Danish Cybersecurity Organization Details Cyberattacks Targeting Critical Infrastructure
In May of this year, more than 20 critical infrastructure organizations in Denmark were targeted with cyberattacks. A report published by SektorCERT, the Danish cybersecurity organization for critical infrastructure sectors details the attacks, which were carried out through known vulnerabilities in Zyxel firewalls.
Note the use of two Zyxel firewall vulnerabilities in these attacks. Before you move on to the next comment/story: Add a recurring monthly reminder to your calendar to check if your firewall/perimeter device firmware is up to date. It is notoriously difficult to be notified of available updates for these devices (not just Zyxel) and usually requires some manual care. Of course: If you do not want to be the script, write one to monitor for updates.
The SektorCERT report shows that security was not considered to be a critical part of Denmark’s critical infrastructure. Lack of knowledge that Zyxel was even in use, or that firewall software needed regular updates, ignoring repeated warnings between patch availability and before attacks all indicate a systemic problem. Good case study for all nations to proactively fix similar problems and a good “essential security hygiene” checklist to use with all critical service providers to your own organization.
Several lessons here. First, know what you have, get a good inventory, particularly of your boundary control devices. Second, don't assume devices are up-to-date, even if new: assume firmware updates were released after the unit was produced and always include updates as part of the provisioning processes. Third, paying for the needed contract (software, hardware, or labor) so updates can be installed, is cheaper than the breach recovery. Fourth, make sure you're monitoring for and responding to incidents 24x7, don't assume you have to do all that yourself in-house, there are external resources and services you can leverage.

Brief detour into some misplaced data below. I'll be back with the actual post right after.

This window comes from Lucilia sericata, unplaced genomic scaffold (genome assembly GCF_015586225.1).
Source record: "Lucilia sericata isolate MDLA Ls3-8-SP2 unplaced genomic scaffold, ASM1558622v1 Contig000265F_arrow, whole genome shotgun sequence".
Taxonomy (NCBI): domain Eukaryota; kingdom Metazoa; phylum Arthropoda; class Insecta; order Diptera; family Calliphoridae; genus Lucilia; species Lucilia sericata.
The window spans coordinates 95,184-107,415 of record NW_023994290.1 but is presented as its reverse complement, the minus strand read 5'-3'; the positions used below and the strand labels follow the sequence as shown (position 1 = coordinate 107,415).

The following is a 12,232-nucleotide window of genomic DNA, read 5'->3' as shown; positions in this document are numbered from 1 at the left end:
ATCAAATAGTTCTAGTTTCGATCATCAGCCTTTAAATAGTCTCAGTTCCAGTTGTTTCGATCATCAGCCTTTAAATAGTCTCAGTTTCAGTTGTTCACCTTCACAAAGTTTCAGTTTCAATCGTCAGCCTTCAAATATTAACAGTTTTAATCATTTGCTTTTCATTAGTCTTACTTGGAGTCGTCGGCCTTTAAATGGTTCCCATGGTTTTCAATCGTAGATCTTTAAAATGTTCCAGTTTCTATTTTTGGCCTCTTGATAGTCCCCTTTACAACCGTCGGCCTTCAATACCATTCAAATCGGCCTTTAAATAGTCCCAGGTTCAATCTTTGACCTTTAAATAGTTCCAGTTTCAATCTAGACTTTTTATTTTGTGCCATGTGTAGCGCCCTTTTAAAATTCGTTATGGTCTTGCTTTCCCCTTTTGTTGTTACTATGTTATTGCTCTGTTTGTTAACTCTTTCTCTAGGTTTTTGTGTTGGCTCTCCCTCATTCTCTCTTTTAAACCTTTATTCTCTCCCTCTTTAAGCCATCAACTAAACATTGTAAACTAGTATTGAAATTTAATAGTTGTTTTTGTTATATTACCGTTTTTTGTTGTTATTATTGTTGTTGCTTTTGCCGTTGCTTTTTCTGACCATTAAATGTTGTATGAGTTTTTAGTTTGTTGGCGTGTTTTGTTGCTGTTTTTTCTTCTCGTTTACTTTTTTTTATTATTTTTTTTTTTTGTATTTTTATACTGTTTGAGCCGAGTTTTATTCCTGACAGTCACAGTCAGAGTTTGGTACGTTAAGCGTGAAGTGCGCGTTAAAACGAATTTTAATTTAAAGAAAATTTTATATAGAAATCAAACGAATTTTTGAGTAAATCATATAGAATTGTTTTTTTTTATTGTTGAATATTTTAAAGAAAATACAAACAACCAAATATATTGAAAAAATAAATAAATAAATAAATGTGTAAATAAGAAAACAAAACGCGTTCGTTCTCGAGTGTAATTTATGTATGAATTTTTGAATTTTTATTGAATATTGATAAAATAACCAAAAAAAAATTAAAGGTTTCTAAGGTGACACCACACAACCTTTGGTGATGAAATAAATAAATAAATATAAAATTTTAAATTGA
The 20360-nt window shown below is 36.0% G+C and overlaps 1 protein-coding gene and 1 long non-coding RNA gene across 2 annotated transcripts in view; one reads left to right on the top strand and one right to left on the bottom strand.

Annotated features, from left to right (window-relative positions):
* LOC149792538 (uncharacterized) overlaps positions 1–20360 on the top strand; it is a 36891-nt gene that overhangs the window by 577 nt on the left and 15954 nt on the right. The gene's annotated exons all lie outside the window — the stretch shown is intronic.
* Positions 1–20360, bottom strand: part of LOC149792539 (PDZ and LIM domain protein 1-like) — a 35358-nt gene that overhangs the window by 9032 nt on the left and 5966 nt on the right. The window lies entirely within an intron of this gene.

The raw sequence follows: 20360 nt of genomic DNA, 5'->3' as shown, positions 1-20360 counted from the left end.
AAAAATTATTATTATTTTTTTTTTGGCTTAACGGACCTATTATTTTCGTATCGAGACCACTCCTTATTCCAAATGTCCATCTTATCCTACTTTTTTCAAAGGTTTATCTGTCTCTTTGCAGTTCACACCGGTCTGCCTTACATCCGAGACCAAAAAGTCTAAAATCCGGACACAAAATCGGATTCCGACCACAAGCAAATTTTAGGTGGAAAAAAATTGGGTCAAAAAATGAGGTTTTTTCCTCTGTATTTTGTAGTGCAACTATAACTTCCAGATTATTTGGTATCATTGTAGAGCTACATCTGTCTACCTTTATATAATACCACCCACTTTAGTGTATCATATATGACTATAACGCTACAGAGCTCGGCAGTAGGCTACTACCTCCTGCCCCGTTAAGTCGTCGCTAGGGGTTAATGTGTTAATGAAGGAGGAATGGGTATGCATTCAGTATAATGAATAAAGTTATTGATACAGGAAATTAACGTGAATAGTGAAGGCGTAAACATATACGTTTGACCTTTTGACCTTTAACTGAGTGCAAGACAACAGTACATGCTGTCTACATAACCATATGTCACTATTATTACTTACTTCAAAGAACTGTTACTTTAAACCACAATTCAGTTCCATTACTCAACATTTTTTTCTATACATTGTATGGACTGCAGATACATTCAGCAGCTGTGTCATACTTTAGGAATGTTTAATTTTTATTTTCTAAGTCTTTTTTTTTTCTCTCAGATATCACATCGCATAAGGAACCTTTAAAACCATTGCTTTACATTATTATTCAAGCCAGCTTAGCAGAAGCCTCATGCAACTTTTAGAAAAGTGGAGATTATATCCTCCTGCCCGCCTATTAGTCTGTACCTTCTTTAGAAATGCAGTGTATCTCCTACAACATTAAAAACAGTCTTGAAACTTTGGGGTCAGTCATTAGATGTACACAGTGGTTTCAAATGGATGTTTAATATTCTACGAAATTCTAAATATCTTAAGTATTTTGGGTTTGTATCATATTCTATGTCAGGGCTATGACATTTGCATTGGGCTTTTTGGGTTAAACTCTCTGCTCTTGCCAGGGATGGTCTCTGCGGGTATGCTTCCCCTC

A lot to unpack in this report. First, it appears to have been a series of targeted attacks, which often speaks to nation state involvement. Second, vulnerabilities that were not patched, which highlights an ineffective patch management process. Third, misunderstanding of the service level agreement between vendor and operators when it comes to maintenance of the Zyxel firewalls. Fourth, and unfortunately all too common, organizations not having complete knowledge of devices operating on their network. The lesson learned is that every organization has to have a relentless focus on cybersecurity basics, what we call essential cyber hygiene.
Read more in
rackcdn: The attack against Danish critical infrastructure (PDF)
Gov Infosecurity: Denmark Hit With Largest Cyberattack on Record